There are virtually innumerable exam tips for school students that you can use for your benefit. Here are a few that might help you apportion equal attention to all your subjects so that none of them are underrepresented in your final reports.
- Divide Your Time. There are 24 hours in a day – that makes 168 hours in a week. Seeing the number of subjects you would have, a viable strategy is to divide them over the week instead of a day. Apportion time according to the complexity of your courses and the difficulty that you face. That would mean spending more time with subjects that challenge you instead of those that you consider easy. Nevertheless, leave no subject untouched through the week!
- Eat, Relax and Sleep Well. Your health is the most important thing. Reckless routines can take you readily towards decline. And when you are not feeling well, you would naturally not be able to focus on your studies. Dedicate time from your schedule for these necessities of life so you can stick to your academic routines as well.
- Make It Interesting. It is up to you how you study. Create activities around your study time. Use colors and highlighters to throw life to your textbooks and notes. Find attractive stationary that you want to use while creating notes. This would appear to be one of the unconventional exam tips for school students – but it works!
Graduating from high school is a time for celebration and making plans for the future. This is a crucial juncture your life, when some major decisions have to be made. In determining where to pursue post-secondary education, it is wise to consider all the options.
By their senior year, many students with college aspirations have already selected an institution (or are close to doing so). Others haven’t made a decision because they are apprehensive, or not prepared or qualified for college. They would benefit from a 13th year of secondary education.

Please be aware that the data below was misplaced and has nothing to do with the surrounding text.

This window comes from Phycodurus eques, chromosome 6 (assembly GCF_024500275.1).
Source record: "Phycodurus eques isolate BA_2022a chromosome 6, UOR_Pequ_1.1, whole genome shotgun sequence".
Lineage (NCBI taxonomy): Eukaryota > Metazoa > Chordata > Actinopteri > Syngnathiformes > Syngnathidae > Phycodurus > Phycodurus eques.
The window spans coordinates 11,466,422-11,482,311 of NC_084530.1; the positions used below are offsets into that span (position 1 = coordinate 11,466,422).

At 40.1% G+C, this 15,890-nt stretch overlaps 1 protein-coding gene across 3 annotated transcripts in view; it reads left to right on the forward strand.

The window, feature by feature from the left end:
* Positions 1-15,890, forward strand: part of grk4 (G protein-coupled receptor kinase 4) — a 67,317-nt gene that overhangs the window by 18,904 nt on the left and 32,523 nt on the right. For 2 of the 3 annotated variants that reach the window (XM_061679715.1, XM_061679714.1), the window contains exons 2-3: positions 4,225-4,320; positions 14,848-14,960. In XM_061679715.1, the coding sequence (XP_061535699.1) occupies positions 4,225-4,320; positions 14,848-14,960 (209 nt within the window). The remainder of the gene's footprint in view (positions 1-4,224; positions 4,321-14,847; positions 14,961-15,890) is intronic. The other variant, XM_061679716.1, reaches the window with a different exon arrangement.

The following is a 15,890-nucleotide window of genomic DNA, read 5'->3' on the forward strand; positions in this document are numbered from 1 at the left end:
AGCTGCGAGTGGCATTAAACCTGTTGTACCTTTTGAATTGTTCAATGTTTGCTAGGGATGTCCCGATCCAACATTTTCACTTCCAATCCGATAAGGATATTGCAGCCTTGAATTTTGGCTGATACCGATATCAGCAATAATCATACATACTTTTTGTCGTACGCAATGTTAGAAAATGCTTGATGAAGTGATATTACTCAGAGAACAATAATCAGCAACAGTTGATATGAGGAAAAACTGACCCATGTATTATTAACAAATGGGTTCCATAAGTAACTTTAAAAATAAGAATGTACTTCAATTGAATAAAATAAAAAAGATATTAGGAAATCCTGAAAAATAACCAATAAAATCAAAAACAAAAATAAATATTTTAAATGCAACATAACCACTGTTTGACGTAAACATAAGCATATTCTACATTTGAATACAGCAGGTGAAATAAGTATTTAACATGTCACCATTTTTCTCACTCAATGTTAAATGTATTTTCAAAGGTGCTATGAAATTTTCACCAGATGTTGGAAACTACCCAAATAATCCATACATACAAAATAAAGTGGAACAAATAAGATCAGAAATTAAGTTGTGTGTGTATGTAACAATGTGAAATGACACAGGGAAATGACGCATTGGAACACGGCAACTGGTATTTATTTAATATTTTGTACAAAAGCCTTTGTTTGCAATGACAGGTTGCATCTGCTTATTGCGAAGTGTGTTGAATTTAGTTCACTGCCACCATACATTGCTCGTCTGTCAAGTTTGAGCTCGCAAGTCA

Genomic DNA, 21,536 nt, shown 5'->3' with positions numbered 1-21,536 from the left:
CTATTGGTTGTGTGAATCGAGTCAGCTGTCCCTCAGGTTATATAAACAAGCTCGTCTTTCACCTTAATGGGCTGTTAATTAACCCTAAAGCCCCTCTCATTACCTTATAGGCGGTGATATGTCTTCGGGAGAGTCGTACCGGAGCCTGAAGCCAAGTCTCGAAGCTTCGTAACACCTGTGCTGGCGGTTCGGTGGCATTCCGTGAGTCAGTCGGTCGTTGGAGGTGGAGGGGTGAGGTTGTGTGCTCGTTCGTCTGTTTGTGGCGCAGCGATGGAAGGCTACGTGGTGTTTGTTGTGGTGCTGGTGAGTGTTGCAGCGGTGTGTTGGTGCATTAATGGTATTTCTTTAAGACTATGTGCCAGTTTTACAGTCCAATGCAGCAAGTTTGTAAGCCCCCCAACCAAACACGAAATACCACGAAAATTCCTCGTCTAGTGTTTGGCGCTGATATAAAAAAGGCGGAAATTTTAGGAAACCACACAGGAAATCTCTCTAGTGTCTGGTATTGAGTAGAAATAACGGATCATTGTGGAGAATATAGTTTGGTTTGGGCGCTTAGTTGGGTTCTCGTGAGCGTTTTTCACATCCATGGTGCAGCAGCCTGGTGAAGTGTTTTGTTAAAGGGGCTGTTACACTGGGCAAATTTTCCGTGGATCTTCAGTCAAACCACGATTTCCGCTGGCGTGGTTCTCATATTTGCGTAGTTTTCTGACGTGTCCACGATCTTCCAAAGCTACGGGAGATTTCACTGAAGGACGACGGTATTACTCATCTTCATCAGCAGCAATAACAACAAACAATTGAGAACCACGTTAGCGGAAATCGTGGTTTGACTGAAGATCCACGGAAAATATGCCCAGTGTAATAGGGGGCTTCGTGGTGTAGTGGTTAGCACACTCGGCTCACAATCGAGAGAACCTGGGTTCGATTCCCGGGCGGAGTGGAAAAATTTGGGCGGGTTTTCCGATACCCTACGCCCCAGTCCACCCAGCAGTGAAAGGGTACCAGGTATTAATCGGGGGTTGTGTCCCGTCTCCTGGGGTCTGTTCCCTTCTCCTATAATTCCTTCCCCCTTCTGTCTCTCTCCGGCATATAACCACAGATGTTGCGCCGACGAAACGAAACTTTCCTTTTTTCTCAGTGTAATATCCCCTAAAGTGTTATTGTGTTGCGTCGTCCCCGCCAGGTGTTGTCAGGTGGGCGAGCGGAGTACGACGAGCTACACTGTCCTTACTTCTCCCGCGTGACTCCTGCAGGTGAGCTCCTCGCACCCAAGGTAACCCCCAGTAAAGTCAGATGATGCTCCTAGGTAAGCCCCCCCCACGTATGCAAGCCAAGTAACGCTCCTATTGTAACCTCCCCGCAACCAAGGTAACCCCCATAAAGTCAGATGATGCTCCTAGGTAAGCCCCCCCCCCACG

If you are one of these students, you should be aware of the alternative path offered by private postgraduate schools. Their programs are designed to provide an academic bridge to get students through the so-called “gap year” between high school and college.
Reasons to Attend PG School
You might feel that you are just not ready, emotionally or psychologically, to take on the challenges of college life. You may be unsure about being able to succeed academically or cope socially. This is not unusual, as people mature at different rates. Some students need a little more time to grow up. Because boys tend to mature more slowly, they make up a large majority of PG school students.
Perhaps your grades and test scores are not good enough to get you into the institution of your choice. Consider using the gap year to prepare for college-admission tests. Part of that process can be getting good grades in PG school, while taking courses you may have neglected in high school.
If you are a student-athlete trying to win a sports scholarship, or admission to a particular college or university, there are PG schools with sports programs. Performing well on the field or court, as well as in the classroom, during the gap year may improve your chances.
PG School Benefits
These institutions are primarily concerned with preparing high school graduates for college. Their academic programs reinforce, and expand upon, lessons learned in secondary school. They give students a chance to get good marks in subjects that lowered their high school grade-point averages. Some schools offer advanced-placement courses and college-credit classes.
At a PG school, you can expand your general knowledge, upgrade note-taking and other learning skills, and sharpen studying methods. Because most of these institutions are boarding schools, they also provide training in how to live away from home and get along with new people. You will build confidence, develop emotionally, and learn how to handle conflicts.
All the students at a PG school are about the same age, and they have chosen this type of institution for similar reasons. You may find that you have a lot in common with them, and make friends quickly. You might feel more comfortable living at a PG school, rather than in a university dorm with older students.
PG School Options
According to a recent survey, 150 institutions worldwide offered postgraduate school programs. Nearly all are in the United States, Canada, and Europe. Most of them are private schools that added a 13th grade. The only institution established exclusively as a PG school, the Brighton Academy in Maine, is for those intending to enter the U.S. Naval Academy.
While most PG schools are co-ed, a number of them admit only boys or girls. A majority of those designed for boys are military academies, institutes, and boot camps. There are about 25 private, military boarding schools (including some with girls’ and co-ed programs) in the United States and Canada. Other boys’ schools with PG programs include the Kiski and Phelps schools in Pennsylvania, the Salisbury and South Kent schools in Connecticut, and the Trinity-Pawling School in New York.
Among the institutions with PG schools exclusively for girls are the Emma Willard School in New York, Ethel Walker School in Connecticut, Foxcroft School in Virginia, Grier School and Linden Hall in Pennsylvania, Miss Hall’s School and Stoneleigh-Burnham School in Massachusetts, and Oldfield’s School and St. Timothy’s School in Maryland.